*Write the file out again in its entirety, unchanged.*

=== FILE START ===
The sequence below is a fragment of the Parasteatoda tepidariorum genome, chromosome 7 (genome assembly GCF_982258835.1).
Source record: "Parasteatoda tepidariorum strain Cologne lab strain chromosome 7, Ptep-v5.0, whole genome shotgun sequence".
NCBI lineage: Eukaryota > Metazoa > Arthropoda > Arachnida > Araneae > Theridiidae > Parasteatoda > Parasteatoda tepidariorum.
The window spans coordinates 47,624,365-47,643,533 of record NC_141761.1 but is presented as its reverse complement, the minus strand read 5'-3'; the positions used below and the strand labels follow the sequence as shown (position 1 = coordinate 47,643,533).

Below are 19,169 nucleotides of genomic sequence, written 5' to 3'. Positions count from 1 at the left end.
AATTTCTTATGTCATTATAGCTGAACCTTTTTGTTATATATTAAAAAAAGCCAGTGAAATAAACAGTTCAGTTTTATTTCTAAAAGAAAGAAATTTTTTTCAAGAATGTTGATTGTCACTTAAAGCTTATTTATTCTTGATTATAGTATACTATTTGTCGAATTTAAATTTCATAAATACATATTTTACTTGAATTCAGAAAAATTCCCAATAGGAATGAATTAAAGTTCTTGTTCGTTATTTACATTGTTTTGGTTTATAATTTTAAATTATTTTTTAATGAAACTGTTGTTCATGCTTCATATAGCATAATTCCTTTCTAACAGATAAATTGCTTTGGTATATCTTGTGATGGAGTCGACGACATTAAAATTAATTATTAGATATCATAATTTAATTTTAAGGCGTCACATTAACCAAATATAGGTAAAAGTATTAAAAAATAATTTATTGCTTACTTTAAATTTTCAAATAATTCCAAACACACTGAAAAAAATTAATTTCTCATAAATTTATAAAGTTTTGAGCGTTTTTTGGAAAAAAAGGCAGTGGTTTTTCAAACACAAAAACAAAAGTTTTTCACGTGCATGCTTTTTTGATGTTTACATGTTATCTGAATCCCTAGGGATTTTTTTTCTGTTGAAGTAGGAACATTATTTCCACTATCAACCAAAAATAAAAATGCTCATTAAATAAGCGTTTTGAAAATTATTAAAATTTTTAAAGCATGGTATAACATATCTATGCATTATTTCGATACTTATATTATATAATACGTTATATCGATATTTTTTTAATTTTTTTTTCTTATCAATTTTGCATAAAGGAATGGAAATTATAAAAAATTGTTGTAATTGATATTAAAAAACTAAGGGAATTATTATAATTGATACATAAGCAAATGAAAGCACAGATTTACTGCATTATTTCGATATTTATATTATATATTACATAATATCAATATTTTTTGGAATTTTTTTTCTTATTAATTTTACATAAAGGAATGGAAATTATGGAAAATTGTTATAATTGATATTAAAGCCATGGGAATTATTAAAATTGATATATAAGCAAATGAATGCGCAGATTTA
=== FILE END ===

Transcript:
The sequence below is a fragment of the Parasteatoda tepidariorum genome, chromosome 7 (genome assembly GCF_982258835.1).
Source record: "Parasteatoda tepidariorum strain Cologne lab strain chromosome 7, Ptep-v5.0, whole genome shotgun sequence".
NCBI lineage: Eukaryota > Metazoa > Arthropoda > Arachnida > Araneae > Theridiidae > Parasteatoda > Parasteatoda tepidariorum.
The window spans coordinates 47,624,365-47,643,533 of record NC_141761.1 but is presented as its reverse complement, the minus strand read 5'-3'; the positions used below and the strand labels follow the sequence as shown (position 1 = coordinate 47,643,533).

Below are 19,169 nucleotides of genomic sequence, written 5' to 3'. Positions count from 1 at the left end.
AATTTCTTATGTCATTATAGCTGAACCTTTTTGTTATATATTAAAAAAAGCCAGTGAAATAAACAGTTCAGTTTTATTTCTAAAAGAAAGAAATTTTTTTCAAGAATGTTGATTGTCACTTAAAGCTTATTTATTCTTGATTATAGTATACTATTTGTCGAATTTAAATTTCATAAATACATATTTTACTTGAATTCAGAAAAATTCCCAATAGGAATGAATTAAAGTTCTTGTTCGTTATTTACATTGTTTTGGTTTATAATTTTAAATTATTTTTTAATGAAACTGTTGTTCATGCTTCATATAGCATAATTCCTTTCTAACAGATAAATTGCTTTGGTATATCTTGTGATGGAGTCGACGACATTAAAATTAATTATTAGATATCATAATTTAATTTTAAGGCGTCACATTAACCAAATATAGGTAAAAGTATTAAAAAATAATTTATTGCTTACTTTAAATTTTCAAATAATTCCAAACACACTGAAAAAAATTAATTTCTCATAAATTTATAAAGTTTTGAGCGTTTTTTGGAAAAAAAGGCAGTGGTTTTTCAAACACAAAAACAAAAGTTTTTCACGTGCATGCTTTTTTGATGTTTACATGTTATCTGAATCCCTAGGGATTTTTTTTCTGTTGAAGTAGGAACATTATTTCCACTATCAACCAAAAATAAAAATGCTCATTAAATAAGCGTTTTGAAAATTATTAAAATTTTTAAAGCATGGTATAACATATCTATGCATTATTTCGATACTTATATTATATAATACGTTATATCGATATTTTTTTAATTTTTTTTTCTTATCAATTTTGCATAAAGGAATGGAAATTATAAAAAATTGTTGTAATTGATATTAAAAAACTAAGGGAATTATTATAATTGATACATAAGCAAATGAAAGCACAGATTTACTGCATTATTTCGATATTTATATTATATATTACATAATATCAATATTTTTTGGAATTTTTTTTCTTATTAATTTTACATAAAGGAATGGAAATTATGGAAAATTGTTATAATTGATATTAAAGCCATGGGAATTATTAAAATTGATATATAAGCAAATGAATGCGCAGATTTA